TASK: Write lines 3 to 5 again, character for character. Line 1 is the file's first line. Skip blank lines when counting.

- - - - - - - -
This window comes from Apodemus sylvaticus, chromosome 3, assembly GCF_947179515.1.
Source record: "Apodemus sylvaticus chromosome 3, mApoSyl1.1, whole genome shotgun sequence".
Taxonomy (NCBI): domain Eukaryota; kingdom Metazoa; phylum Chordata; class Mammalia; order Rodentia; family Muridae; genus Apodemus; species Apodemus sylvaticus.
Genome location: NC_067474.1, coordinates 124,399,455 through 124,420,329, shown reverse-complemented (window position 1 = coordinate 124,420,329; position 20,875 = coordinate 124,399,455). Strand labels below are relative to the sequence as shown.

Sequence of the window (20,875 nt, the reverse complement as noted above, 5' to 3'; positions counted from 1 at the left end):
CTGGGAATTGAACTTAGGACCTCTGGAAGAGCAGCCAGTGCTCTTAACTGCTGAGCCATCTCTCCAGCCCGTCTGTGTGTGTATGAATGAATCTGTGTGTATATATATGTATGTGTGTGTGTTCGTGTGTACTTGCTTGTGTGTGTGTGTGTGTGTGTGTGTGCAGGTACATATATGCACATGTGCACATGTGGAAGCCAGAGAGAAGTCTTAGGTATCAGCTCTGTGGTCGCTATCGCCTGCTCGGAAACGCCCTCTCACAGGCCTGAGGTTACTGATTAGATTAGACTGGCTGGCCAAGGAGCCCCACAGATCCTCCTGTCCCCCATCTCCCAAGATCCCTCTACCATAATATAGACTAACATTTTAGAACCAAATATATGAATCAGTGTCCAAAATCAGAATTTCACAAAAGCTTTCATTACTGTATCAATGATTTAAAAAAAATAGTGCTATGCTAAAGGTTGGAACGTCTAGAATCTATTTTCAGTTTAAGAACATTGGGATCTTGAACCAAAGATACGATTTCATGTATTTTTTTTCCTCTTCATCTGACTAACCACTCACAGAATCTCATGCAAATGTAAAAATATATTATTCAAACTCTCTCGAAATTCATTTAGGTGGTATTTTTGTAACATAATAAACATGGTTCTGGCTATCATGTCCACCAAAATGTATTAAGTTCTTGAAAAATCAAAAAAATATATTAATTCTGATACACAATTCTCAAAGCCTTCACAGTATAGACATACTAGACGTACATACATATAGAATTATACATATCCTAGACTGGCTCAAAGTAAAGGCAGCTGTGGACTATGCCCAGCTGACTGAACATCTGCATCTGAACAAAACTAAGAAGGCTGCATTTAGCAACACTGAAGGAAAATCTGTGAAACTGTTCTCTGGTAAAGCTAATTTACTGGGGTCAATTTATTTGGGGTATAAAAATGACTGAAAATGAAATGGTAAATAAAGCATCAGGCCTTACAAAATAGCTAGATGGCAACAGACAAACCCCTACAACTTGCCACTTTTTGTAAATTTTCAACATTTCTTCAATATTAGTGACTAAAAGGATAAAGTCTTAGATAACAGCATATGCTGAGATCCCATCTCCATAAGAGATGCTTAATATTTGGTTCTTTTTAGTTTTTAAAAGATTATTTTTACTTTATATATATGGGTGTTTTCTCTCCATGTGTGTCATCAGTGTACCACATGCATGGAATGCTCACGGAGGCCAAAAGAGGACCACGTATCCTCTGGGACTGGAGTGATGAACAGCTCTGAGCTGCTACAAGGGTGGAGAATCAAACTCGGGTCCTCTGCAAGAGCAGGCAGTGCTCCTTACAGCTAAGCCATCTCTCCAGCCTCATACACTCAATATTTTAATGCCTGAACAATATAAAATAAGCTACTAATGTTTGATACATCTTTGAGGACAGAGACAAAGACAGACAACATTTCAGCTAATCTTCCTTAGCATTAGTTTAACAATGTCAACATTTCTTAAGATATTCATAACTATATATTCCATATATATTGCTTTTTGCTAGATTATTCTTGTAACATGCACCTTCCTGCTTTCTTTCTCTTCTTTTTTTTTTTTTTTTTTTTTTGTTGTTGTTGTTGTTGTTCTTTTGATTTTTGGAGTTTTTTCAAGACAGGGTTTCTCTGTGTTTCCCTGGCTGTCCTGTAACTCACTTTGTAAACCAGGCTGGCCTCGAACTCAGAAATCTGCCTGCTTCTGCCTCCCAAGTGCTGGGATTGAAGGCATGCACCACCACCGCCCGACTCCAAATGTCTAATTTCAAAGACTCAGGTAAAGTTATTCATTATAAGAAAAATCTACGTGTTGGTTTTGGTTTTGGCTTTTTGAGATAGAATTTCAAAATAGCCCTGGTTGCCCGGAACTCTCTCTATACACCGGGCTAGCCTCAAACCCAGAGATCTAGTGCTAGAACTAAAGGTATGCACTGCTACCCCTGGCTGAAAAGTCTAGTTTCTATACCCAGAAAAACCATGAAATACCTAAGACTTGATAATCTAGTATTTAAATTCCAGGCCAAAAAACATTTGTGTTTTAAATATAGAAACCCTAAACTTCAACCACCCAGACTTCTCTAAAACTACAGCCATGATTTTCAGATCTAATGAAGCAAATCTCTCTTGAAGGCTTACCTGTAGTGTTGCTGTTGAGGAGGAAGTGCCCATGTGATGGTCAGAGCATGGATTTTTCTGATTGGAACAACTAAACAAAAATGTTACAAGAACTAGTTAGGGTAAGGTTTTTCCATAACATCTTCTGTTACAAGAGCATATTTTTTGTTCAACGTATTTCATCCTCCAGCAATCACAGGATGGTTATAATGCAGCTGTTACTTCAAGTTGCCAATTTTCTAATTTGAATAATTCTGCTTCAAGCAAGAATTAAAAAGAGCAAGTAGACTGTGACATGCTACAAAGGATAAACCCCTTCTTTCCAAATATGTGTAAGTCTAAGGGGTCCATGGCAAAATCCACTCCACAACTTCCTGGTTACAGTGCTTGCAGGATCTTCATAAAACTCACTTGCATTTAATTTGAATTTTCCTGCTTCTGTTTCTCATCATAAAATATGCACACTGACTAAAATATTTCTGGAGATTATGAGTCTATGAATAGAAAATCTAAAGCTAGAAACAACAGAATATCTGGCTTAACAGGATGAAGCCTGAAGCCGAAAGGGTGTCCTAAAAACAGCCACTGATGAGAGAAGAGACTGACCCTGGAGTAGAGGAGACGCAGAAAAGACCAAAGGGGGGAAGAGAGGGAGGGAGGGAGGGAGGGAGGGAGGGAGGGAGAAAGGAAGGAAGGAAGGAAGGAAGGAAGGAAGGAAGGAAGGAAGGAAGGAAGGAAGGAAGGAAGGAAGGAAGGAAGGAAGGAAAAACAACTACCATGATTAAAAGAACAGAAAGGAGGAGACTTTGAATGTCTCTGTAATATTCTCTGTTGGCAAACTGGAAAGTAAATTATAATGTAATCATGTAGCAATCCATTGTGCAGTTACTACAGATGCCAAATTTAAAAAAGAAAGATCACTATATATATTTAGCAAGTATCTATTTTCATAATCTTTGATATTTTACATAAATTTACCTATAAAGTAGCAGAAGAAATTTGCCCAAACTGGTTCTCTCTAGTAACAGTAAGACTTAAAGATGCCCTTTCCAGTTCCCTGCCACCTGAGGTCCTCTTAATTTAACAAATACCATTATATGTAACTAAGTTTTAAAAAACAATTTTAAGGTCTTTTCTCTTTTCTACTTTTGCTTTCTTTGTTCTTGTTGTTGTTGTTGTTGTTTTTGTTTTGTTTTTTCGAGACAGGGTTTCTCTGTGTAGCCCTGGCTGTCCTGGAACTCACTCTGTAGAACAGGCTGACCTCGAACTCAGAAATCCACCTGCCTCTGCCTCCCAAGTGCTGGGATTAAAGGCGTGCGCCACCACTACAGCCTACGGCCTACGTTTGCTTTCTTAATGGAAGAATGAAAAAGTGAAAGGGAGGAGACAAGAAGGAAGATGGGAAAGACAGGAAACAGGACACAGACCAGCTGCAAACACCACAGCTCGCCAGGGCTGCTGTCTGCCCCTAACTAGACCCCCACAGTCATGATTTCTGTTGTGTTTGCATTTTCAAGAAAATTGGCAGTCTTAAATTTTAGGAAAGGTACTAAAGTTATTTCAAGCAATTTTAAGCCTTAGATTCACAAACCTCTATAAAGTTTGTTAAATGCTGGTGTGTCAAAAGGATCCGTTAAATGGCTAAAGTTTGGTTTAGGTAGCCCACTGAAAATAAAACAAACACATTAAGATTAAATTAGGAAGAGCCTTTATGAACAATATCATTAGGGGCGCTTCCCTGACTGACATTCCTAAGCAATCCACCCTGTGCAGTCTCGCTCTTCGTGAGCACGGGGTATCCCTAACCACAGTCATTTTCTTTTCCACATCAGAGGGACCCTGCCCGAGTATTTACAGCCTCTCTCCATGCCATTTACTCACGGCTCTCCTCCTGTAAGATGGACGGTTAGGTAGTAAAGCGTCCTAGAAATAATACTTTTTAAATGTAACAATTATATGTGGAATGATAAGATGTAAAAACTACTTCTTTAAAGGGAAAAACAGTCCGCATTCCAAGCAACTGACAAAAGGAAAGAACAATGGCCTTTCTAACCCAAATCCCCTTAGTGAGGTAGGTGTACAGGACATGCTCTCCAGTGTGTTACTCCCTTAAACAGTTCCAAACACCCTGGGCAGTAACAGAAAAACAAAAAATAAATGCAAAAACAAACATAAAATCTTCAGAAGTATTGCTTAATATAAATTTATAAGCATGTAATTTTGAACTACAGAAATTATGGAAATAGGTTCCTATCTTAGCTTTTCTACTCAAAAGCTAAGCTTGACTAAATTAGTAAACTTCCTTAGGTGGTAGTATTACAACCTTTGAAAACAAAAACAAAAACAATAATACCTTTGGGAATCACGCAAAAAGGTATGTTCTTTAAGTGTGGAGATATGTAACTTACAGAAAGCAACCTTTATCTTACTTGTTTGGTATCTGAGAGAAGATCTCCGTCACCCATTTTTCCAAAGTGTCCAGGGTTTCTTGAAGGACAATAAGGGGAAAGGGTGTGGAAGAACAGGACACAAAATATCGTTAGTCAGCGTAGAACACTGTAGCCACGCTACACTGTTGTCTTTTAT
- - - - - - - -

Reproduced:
Taxonomy (NCBI): domain Eukaryota; kingdom Metazoa; phylum Chordata; class Mammalia; order Rodentia; family Muridae; genus Apodemus; species Apodemus sylvaticus.
Genome location: NC_067474.1, coordinates 124,399,455 through 124,420,329, shown reverse-complemented (window position 1 = coordinate 124,420,329; position 20,875 = coordinate 124,399,455). Strand labels below are relative to the sequence as shown.

Sequence of the window (20,875 nt, the reverse complement as noted above, 5' to 3'; positions counted from 1 at the left end):